The Spanish ‘Flu Pandemic of 1918-1919 killed tens of million worldwide. In England it is estimated that around 228,000 died during the three ‘waves’ – June/July, October/November 1918 and in February the following year. While much research has been carried out into the onset and spread of the Pandemic, issues concerning disposal of the dead have received little attention. Drawing on range of archive materials, including newspaper reports, council minutes, Medical Officer of Health reports, cemetery registers and funeral directors’ records, this paper gives an insight into how the funeral industry and cemeteries dealt with an unprecedented number of funerals during the second and most virulent wave of the pandemic.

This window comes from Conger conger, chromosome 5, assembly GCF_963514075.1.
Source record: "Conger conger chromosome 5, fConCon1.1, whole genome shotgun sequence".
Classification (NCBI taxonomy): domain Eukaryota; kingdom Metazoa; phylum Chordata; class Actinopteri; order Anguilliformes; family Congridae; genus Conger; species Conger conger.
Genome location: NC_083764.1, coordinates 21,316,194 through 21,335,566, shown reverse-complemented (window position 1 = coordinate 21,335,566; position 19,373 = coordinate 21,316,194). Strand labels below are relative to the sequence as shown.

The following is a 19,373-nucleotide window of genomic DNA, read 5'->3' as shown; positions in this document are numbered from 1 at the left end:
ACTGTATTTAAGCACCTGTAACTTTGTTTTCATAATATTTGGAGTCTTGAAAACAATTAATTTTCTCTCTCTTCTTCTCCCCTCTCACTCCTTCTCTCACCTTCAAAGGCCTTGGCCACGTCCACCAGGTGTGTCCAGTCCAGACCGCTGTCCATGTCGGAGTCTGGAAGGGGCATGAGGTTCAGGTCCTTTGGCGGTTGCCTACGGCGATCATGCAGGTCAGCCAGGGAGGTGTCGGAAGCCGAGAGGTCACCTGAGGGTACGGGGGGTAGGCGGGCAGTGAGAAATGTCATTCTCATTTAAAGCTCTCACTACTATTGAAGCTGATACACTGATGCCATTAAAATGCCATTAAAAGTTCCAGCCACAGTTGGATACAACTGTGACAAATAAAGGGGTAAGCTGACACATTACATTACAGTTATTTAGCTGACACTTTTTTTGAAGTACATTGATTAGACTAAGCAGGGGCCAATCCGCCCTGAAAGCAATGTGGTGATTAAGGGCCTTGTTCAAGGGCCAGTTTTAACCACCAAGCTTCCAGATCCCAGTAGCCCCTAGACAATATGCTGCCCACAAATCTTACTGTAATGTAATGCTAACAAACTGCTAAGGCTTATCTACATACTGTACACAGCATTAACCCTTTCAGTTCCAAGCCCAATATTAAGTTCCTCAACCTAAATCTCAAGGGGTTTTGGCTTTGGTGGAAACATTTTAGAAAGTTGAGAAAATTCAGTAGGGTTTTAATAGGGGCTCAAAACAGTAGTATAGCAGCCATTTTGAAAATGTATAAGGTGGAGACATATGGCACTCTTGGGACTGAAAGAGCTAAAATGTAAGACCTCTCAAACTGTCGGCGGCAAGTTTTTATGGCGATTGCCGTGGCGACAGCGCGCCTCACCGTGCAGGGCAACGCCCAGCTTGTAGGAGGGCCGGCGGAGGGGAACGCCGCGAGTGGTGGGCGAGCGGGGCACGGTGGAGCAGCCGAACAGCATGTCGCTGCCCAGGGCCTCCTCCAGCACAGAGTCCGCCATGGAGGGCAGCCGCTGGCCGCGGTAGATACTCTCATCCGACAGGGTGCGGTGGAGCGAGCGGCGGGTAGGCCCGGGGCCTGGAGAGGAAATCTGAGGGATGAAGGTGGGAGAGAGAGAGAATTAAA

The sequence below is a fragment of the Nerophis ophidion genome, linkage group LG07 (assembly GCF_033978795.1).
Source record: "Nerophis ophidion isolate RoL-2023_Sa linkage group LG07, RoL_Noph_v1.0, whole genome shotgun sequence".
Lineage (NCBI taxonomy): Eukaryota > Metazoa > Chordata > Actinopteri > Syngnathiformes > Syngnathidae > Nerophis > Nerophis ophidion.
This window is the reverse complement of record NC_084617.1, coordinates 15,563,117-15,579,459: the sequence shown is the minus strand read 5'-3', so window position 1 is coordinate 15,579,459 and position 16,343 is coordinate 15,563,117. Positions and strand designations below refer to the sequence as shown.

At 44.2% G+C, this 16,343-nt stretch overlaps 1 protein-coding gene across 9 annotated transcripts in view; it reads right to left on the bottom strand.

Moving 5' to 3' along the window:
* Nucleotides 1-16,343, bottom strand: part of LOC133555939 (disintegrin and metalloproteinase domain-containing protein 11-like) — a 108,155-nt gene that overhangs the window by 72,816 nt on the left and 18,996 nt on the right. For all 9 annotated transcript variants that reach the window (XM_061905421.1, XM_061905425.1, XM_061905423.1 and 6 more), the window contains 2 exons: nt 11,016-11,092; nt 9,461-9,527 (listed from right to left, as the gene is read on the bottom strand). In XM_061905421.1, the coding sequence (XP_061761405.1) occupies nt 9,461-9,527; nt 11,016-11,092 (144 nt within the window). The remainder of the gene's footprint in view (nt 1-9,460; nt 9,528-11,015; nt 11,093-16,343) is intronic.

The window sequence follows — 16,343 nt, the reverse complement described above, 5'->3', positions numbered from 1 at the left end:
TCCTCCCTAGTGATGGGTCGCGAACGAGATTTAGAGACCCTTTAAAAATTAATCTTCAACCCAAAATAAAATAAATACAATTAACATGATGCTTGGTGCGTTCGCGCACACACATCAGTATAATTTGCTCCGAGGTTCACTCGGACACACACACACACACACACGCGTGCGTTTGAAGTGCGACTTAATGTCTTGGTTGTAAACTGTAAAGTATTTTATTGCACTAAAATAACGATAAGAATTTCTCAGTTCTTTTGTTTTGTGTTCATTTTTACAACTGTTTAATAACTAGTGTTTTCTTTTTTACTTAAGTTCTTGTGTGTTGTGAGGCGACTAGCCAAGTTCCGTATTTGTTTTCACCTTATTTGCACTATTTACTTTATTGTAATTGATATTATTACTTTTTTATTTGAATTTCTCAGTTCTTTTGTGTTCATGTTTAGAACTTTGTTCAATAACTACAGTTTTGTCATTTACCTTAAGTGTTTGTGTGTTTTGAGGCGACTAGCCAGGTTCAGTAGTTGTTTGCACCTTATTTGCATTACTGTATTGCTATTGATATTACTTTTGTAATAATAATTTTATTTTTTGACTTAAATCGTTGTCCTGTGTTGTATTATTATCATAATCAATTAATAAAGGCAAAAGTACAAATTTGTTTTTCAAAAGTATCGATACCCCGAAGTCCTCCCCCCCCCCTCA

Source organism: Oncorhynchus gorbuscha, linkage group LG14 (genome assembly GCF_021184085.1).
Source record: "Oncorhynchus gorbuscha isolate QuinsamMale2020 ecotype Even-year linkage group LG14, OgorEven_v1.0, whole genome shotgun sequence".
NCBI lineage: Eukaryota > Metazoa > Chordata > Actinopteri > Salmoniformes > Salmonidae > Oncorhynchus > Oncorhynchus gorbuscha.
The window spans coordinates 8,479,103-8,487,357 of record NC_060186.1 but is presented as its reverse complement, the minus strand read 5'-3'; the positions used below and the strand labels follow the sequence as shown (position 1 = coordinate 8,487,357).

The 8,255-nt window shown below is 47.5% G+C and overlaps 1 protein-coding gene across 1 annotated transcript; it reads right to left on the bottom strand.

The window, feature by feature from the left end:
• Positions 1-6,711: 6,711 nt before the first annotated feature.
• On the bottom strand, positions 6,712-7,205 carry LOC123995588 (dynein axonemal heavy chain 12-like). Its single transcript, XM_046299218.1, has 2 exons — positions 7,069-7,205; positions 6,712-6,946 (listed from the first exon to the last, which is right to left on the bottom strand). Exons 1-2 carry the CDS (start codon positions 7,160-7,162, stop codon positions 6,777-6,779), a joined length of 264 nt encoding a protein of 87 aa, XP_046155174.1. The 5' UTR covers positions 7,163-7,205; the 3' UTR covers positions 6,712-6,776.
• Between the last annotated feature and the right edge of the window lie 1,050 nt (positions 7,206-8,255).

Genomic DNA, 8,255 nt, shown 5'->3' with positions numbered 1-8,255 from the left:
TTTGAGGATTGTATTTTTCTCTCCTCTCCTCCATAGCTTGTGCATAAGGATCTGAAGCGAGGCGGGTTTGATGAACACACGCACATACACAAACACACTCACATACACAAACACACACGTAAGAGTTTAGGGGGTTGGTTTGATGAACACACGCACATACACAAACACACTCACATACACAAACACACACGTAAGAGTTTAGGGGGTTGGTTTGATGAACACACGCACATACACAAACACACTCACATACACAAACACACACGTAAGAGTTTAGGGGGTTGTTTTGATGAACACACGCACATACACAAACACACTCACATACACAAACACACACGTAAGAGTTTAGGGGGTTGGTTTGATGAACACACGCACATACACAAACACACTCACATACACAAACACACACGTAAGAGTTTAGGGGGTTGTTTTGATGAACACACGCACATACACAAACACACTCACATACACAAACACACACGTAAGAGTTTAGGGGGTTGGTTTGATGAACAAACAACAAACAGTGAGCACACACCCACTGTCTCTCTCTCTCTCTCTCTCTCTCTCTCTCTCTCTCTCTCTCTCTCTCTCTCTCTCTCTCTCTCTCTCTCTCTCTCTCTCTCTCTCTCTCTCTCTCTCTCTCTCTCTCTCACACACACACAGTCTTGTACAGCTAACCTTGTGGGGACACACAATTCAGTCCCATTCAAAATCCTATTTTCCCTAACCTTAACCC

Brian Parsons 2009
University of Bath, UK
Burying Enza: The Spanish ‘Flu 1918-1819 and the disposal of the dead in London
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